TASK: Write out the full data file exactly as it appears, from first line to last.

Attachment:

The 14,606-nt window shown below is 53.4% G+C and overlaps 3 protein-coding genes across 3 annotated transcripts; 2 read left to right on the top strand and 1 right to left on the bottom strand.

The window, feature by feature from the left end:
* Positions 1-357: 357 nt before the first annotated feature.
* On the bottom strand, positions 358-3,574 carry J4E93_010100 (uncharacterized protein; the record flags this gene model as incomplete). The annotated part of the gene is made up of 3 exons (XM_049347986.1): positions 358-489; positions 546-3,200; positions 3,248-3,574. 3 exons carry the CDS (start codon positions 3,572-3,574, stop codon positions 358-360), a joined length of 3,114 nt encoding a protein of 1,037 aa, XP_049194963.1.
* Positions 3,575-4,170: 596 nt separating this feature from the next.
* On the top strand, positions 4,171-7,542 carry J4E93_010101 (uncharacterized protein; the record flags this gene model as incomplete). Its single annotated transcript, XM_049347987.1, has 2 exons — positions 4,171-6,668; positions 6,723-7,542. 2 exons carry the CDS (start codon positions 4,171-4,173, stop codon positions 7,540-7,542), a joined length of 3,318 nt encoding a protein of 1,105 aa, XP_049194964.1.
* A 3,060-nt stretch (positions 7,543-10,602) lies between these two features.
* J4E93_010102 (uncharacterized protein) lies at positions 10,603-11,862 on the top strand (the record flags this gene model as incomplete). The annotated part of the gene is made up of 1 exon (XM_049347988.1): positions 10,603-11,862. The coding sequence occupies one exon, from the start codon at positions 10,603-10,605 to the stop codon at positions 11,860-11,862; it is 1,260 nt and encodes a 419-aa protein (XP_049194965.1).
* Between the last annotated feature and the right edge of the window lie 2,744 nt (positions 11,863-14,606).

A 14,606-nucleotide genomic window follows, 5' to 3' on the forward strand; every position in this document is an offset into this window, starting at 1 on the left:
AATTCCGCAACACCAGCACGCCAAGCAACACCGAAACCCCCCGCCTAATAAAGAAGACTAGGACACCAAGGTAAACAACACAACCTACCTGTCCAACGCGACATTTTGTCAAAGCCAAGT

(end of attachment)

The 14,606-nt window shown below is 53.4% G+C and overlaps 3 protein-coding genes across 3 annotated transcripts; 2 read left to right on the top strand and 1 right to left on the bottom strand.

The window, feature by feature from the left end:
* Positions 1-357: 357 nt before the first annotated feature.
* On the bottom strand, positions 358-3,574 carry J4E93_010100 (uncharacterized protein; the record flags this gene model as incomplete). The annotated part of the gene is made up of 3 exons (XM_049347986.1): positions 358-489; positions 546-3,200; positions 3,248-3,574. 3 exons carry the CDS (start codon positions 3,572-3,574, stop codon positions 358-360), a joined length of 3,114 nt encoding a protein of 1,037 aa, XP_049194963.1.
* Positions 3,575-4,170: 596 nt separating this feature from the next.
* On the top strand, positions 4,171-7,542 carry J4E93_010101 (uncharacterized protein; the record flags this gene model as incomplete). Its single annotated transcript, XM_049347987.1, has 2 exons — positions 4,171-6,668; positions 6,723-7,542. 2 exons carry the CDS (start codon positions 4,171-4,173, stop codon positions 7,540-7,542), a joined length of 3,318 nt encoding a protein of 1,105 aa, XP_049194964.1.
* A 3,060-nt stretch (positions 7,543-10,602) lies between these two features.
* J4E93_010102 (uncharacterized protein) lies at positions 10,603-11,862 on the top strand (the record flags this gene model as incomplete). The annotated part of the gene is made up of 1 exon (XM_049347988.1): positions 10,603-11,862. The coding sequence occupies one exon, from the start codon at positions 10,603-10,605 to the stop codon at positions 11,860-11,862; it is 1,260 nt and encodes a 419-aa protein (XP_049194965.1).
* Between the last annotated feature and the right edge of the window lie 2,744 nt (positions 11,863-14,606).

A 14,606-nucleotide genomic window follows, 5' to 3' on the forward strand; every position in this document is an offset into this window, starting at 1 on the left:
AATTCCGCAACACCAGCACGCCAAGCAACACCGAAACCCCCCGCCTAATAAAGAAGACTAGGACACCAAGGTAAACAACACAACCTACCTGTCCAACGCGACATTTTGTCAAAGCCAAGT